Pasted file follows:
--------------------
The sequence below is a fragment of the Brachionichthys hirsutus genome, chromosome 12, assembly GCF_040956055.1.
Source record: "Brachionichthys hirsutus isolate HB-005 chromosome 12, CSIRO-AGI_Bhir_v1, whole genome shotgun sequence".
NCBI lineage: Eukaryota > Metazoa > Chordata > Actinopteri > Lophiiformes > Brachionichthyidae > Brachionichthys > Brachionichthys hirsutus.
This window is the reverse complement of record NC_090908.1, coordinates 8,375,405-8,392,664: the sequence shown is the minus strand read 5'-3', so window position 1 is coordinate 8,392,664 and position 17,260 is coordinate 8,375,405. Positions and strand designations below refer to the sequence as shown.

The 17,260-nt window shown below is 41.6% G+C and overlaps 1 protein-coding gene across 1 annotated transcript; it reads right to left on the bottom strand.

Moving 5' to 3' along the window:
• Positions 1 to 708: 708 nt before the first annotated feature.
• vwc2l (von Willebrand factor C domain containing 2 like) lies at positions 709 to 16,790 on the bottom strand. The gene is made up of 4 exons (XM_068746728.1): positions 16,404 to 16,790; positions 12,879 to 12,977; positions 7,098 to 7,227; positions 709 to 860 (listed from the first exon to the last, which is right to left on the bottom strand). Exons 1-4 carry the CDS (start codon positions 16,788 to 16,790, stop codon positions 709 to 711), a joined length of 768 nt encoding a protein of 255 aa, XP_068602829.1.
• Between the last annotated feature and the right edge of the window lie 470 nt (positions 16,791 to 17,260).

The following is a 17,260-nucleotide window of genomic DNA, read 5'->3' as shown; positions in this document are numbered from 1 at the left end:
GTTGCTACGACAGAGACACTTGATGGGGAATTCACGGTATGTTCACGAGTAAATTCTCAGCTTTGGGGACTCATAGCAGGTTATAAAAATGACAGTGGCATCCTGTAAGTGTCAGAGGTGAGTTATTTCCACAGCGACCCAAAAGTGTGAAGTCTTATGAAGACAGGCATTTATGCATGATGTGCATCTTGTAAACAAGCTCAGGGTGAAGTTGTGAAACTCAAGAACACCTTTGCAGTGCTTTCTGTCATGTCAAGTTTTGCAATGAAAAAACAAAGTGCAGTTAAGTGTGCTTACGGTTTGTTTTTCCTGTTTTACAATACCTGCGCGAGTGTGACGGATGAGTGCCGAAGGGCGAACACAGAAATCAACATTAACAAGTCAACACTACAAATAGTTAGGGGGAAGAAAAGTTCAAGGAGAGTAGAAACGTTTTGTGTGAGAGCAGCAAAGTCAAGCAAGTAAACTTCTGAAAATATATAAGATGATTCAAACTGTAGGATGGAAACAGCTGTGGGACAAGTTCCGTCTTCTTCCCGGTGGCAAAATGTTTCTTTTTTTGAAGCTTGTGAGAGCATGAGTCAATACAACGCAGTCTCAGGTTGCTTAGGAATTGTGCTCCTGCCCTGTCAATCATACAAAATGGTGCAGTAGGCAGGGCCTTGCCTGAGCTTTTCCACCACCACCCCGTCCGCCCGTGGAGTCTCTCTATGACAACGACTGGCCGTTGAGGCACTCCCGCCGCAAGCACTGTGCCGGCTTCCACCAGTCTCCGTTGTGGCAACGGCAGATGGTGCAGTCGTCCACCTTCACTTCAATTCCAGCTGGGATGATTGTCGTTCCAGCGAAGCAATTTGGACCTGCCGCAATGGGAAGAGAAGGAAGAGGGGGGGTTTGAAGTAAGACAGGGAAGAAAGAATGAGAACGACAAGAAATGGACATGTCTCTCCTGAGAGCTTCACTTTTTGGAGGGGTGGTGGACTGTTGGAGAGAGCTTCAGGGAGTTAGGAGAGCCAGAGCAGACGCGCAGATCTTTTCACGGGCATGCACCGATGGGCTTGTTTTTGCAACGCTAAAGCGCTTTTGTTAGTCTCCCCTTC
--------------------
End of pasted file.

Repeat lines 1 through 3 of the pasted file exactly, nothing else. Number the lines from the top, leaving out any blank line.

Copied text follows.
The sequence below is a fragment of the Brachionichthys hirsutus genome, chromosome 12, assembly GCF_040956055.1.
Source record: "Brachionichthys hirsutus isolate HB-005 chromosome 12, CSIRO-AGI_Bhir_v1, whole genome shotgun sequence".
NCBI lineage: Eukaryota > Metazoa > Chordata > Actinopteri > Lophiiformes > Brachionichthyidae > Brachionichthys > Brachionichthys hirsutus.